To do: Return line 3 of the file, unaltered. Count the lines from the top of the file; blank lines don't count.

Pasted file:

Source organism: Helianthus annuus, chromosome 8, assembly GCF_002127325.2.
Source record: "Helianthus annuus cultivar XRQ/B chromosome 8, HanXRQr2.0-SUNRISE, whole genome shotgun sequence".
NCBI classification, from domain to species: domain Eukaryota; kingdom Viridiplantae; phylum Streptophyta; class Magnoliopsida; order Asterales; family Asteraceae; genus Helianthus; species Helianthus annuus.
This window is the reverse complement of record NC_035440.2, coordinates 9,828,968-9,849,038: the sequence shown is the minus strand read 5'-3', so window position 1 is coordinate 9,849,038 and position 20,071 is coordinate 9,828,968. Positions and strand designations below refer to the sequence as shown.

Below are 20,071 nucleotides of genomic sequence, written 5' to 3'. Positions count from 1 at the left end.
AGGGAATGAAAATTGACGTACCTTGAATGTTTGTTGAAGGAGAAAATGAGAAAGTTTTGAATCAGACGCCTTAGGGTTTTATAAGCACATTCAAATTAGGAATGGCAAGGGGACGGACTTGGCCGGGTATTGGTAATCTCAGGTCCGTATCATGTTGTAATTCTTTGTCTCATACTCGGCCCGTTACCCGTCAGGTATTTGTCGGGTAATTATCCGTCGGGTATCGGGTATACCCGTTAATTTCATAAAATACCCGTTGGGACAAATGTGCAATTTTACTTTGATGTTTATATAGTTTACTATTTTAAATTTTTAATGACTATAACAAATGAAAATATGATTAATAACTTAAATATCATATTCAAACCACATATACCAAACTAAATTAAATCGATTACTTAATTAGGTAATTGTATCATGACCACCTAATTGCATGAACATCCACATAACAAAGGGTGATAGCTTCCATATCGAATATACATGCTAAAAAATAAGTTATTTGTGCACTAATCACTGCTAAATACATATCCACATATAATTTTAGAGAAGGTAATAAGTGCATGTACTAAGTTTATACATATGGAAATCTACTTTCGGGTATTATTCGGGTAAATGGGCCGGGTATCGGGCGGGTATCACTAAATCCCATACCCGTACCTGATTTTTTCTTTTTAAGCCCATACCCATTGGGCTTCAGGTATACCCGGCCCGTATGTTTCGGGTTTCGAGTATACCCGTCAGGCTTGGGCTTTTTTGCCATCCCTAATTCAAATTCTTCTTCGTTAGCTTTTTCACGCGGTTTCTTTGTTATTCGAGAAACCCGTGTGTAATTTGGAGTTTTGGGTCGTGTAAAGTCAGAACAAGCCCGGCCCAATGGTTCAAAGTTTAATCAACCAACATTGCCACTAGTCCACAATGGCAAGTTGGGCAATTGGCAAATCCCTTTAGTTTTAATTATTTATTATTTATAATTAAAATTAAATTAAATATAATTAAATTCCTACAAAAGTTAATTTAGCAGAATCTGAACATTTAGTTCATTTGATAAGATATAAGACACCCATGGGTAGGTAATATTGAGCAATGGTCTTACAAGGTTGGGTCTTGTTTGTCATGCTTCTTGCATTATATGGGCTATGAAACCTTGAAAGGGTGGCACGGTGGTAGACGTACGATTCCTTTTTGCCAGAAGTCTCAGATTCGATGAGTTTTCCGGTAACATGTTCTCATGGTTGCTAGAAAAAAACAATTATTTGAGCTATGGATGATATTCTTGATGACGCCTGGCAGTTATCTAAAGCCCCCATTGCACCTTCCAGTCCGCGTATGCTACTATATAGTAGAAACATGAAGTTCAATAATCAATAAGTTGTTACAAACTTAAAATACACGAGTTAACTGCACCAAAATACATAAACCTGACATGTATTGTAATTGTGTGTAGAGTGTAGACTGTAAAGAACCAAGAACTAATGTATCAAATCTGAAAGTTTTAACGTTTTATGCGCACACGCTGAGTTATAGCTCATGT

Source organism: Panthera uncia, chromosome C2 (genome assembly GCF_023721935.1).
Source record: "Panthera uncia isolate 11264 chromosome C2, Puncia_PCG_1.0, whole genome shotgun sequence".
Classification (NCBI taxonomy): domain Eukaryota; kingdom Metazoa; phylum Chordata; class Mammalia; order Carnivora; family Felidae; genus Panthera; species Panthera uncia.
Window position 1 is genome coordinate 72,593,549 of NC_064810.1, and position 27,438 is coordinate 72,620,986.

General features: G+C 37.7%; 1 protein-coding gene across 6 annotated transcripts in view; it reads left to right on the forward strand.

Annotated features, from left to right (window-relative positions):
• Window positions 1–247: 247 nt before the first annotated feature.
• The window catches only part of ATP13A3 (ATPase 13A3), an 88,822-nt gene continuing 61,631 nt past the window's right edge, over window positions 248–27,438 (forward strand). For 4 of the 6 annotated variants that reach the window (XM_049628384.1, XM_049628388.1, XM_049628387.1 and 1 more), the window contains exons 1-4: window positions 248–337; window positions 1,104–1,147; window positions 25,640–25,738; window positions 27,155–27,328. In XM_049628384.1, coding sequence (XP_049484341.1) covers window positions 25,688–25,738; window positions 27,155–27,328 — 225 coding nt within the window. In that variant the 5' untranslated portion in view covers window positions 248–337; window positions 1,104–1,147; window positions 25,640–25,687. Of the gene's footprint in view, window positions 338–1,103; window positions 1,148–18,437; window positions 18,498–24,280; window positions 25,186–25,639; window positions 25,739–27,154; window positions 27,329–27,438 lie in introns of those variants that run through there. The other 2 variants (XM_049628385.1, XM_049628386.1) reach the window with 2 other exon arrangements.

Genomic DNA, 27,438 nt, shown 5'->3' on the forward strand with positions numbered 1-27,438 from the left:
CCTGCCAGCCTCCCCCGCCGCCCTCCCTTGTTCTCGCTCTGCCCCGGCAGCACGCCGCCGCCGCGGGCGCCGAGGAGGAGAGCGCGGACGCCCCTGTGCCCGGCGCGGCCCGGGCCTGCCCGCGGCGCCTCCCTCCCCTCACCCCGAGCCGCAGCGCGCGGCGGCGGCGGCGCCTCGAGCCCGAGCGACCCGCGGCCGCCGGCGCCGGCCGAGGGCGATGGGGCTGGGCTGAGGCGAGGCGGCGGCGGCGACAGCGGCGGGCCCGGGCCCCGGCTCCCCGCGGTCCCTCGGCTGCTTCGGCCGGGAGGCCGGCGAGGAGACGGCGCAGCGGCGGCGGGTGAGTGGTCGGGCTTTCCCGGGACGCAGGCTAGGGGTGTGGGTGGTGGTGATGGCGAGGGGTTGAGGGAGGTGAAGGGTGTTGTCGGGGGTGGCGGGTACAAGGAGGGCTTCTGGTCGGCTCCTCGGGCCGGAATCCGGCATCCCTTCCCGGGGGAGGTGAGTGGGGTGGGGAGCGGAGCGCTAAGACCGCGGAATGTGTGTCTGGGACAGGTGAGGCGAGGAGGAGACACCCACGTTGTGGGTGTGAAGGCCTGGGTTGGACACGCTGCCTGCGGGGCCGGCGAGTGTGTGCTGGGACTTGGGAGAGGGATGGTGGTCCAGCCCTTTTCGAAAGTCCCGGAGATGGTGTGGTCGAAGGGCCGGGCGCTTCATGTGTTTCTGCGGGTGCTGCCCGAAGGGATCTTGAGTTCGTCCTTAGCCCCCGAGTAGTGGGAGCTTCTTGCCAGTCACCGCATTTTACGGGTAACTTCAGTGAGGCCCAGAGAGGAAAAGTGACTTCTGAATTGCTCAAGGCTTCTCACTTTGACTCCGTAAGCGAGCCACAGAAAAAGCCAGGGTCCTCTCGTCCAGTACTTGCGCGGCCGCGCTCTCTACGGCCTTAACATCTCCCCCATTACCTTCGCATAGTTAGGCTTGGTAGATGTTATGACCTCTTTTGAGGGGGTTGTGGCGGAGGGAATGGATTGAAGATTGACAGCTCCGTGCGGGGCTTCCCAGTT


NCBI classification, from domain to species: domain Eukaryota; kingdom Viridiplantae; phylum Streptophyta; class Magnoliopsida; order Asterales; family Asteraceae; genus Helianthus; species Helianthus annuus.